Kim was inspired by results of past studies, which have shown that volunteering is linked to lower weight and lower levels of depression. He hypothesized that these results were due to to a sense of purpose in those who volunteered. When people feel like their lives extend beyond simply just living on a day-to-day basis, they tend to take better care of themselves. Kim decided to do his own research to figure out how the results of past studies could be used in the medical world.

In his work, Kim and a colleague tracked a large number of Americans over middle age, a portion of whom volunteered on a regular basis. After a couple of years, it was evident that the individuals who volunteered made time to take better care of themselves than the ones who did not. They were more likely to go to the doctor for regular checkups, for example, and spent less time in the hospital overall.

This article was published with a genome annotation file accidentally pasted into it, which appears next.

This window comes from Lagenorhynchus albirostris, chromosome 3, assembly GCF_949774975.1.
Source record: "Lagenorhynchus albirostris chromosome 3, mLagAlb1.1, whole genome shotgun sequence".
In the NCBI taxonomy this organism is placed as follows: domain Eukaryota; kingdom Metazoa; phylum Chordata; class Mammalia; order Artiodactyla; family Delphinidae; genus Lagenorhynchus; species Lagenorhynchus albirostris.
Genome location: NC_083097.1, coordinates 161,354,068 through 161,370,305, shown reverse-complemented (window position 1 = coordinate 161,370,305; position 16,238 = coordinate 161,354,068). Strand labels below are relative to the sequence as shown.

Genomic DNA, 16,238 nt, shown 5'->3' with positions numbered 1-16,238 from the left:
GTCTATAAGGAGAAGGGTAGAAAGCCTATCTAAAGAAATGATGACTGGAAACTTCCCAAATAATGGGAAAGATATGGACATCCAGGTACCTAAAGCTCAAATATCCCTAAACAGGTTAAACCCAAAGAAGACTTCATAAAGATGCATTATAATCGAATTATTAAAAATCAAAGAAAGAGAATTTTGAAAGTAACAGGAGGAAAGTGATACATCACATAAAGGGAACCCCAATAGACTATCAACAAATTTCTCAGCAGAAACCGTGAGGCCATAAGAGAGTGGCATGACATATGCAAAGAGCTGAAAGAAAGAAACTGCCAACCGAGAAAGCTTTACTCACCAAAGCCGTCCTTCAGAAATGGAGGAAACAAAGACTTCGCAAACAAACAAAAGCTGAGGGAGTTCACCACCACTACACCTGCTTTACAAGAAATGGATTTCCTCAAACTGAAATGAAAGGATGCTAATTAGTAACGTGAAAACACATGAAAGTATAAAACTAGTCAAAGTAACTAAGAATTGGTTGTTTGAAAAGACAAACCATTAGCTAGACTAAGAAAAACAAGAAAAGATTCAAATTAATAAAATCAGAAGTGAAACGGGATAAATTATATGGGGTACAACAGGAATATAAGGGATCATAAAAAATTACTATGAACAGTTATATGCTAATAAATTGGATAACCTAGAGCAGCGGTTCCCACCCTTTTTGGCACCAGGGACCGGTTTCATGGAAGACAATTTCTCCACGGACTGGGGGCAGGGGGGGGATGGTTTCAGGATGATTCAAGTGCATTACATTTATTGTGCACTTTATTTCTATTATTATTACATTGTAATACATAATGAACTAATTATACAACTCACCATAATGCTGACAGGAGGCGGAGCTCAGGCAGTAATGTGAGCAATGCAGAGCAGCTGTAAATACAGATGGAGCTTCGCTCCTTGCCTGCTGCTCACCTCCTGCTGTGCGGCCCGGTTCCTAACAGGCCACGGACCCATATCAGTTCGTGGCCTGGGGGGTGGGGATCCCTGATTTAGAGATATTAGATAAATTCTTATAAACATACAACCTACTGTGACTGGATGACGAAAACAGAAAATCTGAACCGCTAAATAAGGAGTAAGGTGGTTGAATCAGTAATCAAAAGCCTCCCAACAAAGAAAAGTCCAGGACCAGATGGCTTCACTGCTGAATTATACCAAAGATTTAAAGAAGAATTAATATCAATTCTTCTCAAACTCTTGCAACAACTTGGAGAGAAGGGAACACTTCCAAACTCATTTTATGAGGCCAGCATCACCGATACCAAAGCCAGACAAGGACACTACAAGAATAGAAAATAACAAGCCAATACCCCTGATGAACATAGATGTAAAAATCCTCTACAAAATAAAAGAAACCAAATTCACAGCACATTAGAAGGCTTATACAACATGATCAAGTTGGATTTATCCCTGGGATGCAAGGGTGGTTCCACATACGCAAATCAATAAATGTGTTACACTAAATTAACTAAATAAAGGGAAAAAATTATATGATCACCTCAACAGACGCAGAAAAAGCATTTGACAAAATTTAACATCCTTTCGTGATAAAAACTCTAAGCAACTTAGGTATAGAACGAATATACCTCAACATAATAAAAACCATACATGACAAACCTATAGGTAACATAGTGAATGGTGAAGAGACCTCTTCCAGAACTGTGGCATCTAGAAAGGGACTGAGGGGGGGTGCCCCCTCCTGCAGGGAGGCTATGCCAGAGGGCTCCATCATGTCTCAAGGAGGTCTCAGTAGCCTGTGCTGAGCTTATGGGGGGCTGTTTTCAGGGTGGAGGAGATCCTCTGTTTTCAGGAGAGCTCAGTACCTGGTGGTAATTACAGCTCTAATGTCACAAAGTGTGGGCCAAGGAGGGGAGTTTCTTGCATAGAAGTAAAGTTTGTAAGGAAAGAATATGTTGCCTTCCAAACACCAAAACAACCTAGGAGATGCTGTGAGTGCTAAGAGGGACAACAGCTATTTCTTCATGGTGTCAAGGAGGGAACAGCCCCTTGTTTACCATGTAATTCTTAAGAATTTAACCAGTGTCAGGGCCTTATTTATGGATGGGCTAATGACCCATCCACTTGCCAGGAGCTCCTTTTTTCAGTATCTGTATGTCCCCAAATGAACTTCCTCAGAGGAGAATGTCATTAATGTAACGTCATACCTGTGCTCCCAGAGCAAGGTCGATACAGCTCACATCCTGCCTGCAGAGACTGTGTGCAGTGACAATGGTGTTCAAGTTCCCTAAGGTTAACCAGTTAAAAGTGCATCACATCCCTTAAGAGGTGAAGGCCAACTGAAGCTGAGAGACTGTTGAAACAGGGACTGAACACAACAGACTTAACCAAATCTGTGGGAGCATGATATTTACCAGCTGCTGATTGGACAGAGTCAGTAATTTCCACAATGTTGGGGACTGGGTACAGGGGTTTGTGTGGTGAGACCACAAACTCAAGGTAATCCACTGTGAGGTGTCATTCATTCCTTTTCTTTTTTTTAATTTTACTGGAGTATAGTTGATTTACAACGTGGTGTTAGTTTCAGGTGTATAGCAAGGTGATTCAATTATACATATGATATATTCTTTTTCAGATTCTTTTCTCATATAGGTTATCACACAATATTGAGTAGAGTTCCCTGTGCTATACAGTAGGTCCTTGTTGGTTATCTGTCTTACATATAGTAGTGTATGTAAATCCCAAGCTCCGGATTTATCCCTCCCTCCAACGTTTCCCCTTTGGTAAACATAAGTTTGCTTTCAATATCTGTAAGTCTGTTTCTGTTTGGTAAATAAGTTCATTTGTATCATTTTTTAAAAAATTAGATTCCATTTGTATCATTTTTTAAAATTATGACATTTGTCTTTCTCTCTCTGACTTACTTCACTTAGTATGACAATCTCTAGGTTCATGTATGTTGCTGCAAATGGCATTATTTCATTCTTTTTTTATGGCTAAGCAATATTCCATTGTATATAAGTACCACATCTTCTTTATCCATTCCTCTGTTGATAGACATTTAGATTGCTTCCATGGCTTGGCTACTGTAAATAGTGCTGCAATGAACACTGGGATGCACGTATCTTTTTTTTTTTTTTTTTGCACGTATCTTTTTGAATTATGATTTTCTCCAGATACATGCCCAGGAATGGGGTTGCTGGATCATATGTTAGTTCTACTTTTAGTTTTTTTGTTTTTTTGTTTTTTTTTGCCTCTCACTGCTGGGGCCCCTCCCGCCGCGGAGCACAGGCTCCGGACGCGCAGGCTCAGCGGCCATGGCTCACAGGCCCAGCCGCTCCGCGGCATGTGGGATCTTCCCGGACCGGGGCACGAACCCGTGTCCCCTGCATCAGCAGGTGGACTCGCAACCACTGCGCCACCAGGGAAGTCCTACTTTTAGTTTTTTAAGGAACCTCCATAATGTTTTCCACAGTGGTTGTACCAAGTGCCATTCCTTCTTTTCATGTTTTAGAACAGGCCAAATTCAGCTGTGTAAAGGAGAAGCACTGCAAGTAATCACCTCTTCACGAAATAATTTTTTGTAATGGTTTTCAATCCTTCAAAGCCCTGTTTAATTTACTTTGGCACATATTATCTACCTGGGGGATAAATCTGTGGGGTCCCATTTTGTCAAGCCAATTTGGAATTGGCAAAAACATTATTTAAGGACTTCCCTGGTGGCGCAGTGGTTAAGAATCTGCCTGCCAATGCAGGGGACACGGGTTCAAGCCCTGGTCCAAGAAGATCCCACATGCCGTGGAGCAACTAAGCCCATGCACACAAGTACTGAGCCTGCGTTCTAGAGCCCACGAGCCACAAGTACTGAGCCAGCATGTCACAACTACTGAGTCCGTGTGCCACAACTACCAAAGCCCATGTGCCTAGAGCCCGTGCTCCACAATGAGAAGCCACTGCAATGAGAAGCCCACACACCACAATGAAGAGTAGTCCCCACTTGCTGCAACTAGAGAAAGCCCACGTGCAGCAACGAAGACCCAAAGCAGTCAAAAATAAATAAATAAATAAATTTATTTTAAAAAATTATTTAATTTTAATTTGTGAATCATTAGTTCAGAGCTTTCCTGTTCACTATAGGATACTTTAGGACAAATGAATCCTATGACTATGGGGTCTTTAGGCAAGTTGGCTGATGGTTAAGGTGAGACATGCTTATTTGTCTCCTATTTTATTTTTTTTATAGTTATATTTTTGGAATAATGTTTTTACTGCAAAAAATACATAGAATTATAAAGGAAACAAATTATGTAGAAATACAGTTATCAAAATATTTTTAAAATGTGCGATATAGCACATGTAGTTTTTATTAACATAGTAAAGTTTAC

This aligns perfectly with the popular idea that one cannot take care of others if he or she does not take care of the self first. Volunteers, Kim has found, want to be able to take care of others, so it makes sense that they are more likely to take care of themselves. This decreases healthcare costs for individuals without costing the healthcare industry more money.

Overall, volunteering is good for heart health. That cannot be contested. However, it turns out that is not the entire story. Kim found that health is only truly improved if one volunteers for the right reasons. A person cannot volunteer, say, to escape from problems, or solely to improve his or her own health. Rather, there has to be altruism involved, or else it is not clear if health will be affected at all.

Philanthropic effort is not difficult, but altruism, selfless concern for others, involves some work. If such philanthropy was prescribed along with medication for cardiovascular issues, and these altruistic values instilled early in life, the healthcare industry could be turned around completely.

To read more about Kim’s work and findings, check out this article in The Atlantic.

Creating a Corporate Culture of Caring

Firoz Patel Corporate GivingIt’s no secret that new and old companies alike are starting to invest in opportunities that allow the companies and their employees to give back or help charitable causes. The numbers don’t lie, giving back is important to professionals – particularly to younger members of the workforce, and a common value among many.